5. Interactive. The new tablet PC are inherently interactive because they are touch enabled. Being able to touch something is a giant leap from the moderated experience of typing a command, or click a mouse on a screen. Touching something evokes an emotional response, which allows for a far more satisfying user experience as anyone who has seen kids interact with an iPad would attest.

Tablet PC’s force developers of educational application to rethink the whole user experience (I would hope). It brings a whole new dimension of interactivity to applications that go far beyond the point-and-click variety. A storybook for example cannot be just a “flip the page” experience. Characters and objects need to be responsive. You may even be able to rearrange the story and it’s outcome by directly interacting with the story.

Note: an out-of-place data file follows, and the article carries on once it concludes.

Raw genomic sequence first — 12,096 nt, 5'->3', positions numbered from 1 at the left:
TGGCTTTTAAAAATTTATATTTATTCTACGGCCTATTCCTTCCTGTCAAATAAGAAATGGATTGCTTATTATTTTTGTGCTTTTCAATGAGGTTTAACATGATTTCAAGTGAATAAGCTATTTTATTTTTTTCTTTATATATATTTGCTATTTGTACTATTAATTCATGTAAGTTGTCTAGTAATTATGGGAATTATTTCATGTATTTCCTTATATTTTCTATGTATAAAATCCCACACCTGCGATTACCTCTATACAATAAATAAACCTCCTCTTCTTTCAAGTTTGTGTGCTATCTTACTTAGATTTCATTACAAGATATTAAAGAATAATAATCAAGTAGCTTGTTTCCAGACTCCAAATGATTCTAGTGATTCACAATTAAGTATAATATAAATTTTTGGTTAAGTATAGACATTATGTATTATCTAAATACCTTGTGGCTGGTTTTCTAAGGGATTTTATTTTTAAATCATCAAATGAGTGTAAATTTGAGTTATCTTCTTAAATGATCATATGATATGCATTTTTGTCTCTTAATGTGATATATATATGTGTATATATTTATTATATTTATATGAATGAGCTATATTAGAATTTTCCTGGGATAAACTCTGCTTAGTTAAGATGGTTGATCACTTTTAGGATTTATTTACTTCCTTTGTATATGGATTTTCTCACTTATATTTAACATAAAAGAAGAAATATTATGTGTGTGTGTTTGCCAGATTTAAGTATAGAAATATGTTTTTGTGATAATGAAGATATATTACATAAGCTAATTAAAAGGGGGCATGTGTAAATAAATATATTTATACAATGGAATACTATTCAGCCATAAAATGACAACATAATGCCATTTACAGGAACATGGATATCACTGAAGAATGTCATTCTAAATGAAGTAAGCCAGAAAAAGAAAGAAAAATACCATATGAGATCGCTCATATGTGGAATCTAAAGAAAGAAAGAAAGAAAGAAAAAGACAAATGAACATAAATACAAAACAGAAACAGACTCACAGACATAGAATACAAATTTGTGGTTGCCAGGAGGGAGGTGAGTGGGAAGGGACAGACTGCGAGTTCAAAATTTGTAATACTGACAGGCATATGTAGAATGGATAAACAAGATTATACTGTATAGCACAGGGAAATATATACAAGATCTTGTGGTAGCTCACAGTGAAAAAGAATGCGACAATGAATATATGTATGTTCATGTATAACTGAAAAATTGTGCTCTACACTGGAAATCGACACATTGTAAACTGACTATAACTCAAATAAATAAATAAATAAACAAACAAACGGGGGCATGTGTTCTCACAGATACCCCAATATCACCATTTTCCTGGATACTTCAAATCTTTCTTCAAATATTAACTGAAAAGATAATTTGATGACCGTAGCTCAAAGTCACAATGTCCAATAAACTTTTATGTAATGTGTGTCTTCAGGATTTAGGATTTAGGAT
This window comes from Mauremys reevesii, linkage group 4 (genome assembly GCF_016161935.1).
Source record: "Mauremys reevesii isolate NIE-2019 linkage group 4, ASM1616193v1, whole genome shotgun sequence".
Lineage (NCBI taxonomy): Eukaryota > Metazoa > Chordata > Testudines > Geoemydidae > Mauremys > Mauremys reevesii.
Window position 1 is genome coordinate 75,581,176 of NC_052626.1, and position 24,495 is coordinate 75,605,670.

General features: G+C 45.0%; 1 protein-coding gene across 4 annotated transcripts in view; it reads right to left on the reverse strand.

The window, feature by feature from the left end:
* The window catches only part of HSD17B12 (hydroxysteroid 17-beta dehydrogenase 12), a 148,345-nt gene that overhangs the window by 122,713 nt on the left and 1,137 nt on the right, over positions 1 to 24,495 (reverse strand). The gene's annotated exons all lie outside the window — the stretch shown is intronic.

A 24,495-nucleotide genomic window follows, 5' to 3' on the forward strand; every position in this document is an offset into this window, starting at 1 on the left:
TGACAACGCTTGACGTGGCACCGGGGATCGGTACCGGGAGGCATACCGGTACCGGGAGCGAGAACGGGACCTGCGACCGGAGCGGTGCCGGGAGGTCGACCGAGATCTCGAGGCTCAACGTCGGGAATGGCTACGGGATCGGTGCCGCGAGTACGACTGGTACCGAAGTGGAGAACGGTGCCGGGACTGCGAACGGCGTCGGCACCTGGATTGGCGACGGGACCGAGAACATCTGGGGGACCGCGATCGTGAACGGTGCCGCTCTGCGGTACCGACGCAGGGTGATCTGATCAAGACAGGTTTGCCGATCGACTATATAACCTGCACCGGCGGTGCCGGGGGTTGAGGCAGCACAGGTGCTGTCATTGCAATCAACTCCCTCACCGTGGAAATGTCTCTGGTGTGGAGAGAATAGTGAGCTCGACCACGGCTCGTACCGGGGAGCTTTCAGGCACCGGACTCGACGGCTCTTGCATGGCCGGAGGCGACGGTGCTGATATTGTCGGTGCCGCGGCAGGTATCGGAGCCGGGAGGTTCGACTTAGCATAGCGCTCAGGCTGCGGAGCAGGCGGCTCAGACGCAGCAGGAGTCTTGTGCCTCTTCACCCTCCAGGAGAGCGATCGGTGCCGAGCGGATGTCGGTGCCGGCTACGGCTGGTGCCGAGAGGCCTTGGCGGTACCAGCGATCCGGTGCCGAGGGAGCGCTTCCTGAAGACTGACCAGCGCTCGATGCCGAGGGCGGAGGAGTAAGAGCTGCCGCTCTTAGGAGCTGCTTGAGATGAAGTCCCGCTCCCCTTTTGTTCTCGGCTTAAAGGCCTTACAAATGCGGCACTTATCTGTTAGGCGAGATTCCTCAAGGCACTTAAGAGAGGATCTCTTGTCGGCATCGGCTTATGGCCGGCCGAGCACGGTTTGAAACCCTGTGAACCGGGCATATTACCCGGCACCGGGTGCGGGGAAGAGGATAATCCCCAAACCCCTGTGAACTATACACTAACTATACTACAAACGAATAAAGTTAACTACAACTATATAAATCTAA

Touch-enabled interaction really opens up a whole new area that had been explored only in limited ways on a desktop computer environment. You can now have the constructivist learning environment that Lego afford. We have yet to see these types of applications come into full blossom, but I am sure it’s only around the corner.

Maybe I’ve painted an overly rosy picture of technology. Every technology has its perils. I can tell you that my 4 year-old is already addicted to my (now his) iPad. Technology makes things worse a lot of times, but that should not take away for the opportunities it does afford us. We have to be mindful and vigilant about its pitfalls, and make sure kids are interacting with technology within a guided, safe environment. No conscientious parent would let their kids wander by themselves in the streets, which is tantamount to what we are doing if we allow kids to access the open web, by themselves with no control or moderation.